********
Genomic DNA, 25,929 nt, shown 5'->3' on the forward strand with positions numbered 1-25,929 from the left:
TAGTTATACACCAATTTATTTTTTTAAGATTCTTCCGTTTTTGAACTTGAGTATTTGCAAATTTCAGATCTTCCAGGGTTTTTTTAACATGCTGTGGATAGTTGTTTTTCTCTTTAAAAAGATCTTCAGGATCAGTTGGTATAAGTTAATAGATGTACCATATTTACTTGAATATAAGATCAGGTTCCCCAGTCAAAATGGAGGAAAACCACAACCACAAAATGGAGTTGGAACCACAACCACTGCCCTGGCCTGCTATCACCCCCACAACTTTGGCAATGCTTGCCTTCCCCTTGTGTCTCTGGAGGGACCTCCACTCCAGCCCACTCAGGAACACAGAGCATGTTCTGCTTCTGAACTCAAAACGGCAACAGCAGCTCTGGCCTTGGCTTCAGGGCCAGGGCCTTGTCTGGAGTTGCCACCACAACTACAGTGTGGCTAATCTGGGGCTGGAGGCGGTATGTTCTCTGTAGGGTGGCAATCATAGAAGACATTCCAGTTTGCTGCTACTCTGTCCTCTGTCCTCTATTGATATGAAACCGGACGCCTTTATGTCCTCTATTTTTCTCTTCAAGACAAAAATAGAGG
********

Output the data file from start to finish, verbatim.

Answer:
Genomic DNA, 25,929 nt, shown 5'->3' on the forward strand with positions numbered 1-25,929 from the left:
TAGTTATACACCAATTTATTTTTTTAAGATTCTTCCGTTTTTGAACTTGAGTATTTGCAAATTTCAGATCTTCCAGGGTTTTTTTAACATGCTGTGGATAGTTGTTTTTCTCTTTAAAAAGATCTTCAGGATCAGTTGGTATAAGTTAATAGATGTACCATATTTACTTGAATATAAGATCAGGTTCCCCAGTCAAAATGGAGGAAAACCACAACCACAAAATGGAGTTGGAACCACAACCACTGCCCTGGCCTGCTATCACCCCCACAACTTTGGCAATGCTTGCCTTCCCCTTGTGTCTCTGGAGGGACCTCCACTCCAGCCCACTCAGGAACACAGAGCATGTTCTGCTTCTGAACTCAAAACGGCAACAGCAGCTCTGGCCTTGGCTTCAGGGCCAGGGCCTTGTCTGGAGTTGCCACCACAACTACAGTGTGGCTAATCTGGGGCTGGAGGCGGTATGTTCTCTGTAGGGTGGCAATCATAGAAGACATTCCAGTTTGCTGCTACTCTGTCCTCTGTCCTCTATTGATATGAAACCGGACGCCTTTATGTCCTCTATTTTTCTCTTCAAGACAAAAATAGAGG